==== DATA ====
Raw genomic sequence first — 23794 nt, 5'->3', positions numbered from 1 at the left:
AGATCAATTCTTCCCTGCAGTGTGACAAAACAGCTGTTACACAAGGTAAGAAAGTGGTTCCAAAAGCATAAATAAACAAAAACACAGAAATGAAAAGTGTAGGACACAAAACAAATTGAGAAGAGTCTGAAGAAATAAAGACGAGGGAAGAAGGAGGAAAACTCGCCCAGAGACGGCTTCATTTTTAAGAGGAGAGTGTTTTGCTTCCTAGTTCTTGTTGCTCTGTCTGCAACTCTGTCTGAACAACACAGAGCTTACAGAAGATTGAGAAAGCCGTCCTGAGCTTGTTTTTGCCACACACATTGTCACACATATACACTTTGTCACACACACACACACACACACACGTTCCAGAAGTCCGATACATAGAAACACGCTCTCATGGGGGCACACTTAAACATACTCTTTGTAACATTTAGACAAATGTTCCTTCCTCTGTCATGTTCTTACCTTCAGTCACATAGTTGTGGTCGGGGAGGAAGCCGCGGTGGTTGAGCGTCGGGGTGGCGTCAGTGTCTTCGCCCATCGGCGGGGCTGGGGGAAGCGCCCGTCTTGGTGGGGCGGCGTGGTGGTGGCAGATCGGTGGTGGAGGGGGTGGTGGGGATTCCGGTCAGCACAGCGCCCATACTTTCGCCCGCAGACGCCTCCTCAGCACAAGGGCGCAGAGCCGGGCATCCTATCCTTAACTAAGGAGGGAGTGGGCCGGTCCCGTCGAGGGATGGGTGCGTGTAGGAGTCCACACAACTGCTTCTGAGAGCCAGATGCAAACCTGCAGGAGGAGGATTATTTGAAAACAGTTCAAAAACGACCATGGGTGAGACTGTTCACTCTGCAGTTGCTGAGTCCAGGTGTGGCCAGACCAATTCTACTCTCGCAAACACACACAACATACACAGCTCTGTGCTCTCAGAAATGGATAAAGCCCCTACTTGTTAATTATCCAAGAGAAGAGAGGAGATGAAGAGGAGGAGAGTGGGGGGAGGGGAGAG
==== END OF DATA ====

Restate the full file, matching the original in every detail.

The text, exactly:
Raw genomic sequence first — 23794 nt, 5'->3', positions numbered from 1 at the left:
AGATCAATTCTTCCCTGCAGTGTGACAAAACAGCTGTTACACAAGGTAAGAAAGTGGTTCCAAAAGCATAAATAAACAAAAACACAGAAATGAAAAGTGTAGGACACAAAACAAATTGAGAAGAGTCTGAAGAAATAAAGACGAGGGAAGAAGGAGGAAAACTCGCCCAGAGACGGCTTCATTTTTAAGAGGAGAGTGTTTTGCTTCCTAGTTCTTGTTGCTCTGTCTGCAACTCTGTCTGAACAACACAGAGCTTACAGAAGATTGAGAAAGCCGTCCTGAGCTTGTTTTTGCCACACACATTGTCACACATATACACTTTGTCACACACACACACACACACACACGTTCCAGAAGTCCGATACATAGAAACACGCTCTCATGGGGGCACACTTAAACATACTCTTTGTAACATTTAGACAAATGTTCCTTCCTCTGTCATGTTCTTACCTTCAGTCACATAGTTGTGGTCGGGGAGGAAGCCGCGGTGGTTGAGCGTCGGGGTGGCGTCAGTGTCTTCGCCCATCGGCGGGGCTGGGGGAAGCGCCCGTCTTGGTGGGGCGGCGTGGTGGTGGCAGATCGGTGGTGGAGGGGGTGGTGGGGATTCCGGTCAGCACAGCGCCCATACTTTCGCCCGCAGACGCCTCCTCAGCACAAGGGCGCAGAGCCGGGCATCCTATCCTTAACTAAGGAGGGAGTGGGCCGGTCCCGTCGAGGGATGGGTGCGTGTAGGAGTCCACACAACTGCTTCTGAGAGCCAGATGCAAACCTGCAGGAGGAGGATTATTTGAAAACAGTTCAAAAACGACCATGGGTGAGACTGTTCACTCTGCAGTTGCTGAGTCCAGGTGTGGCCAGACCAATTCTACTCTCGCAAACACACACAACATACACAGCTCTGTGCTCTCAGAAATGGATAAAGCCCCTACTTGTTAATTATCCAAGAGAAGAGAGGAGATGAAGAGGAGGAGAGTGGGGGGAGGGGAGAG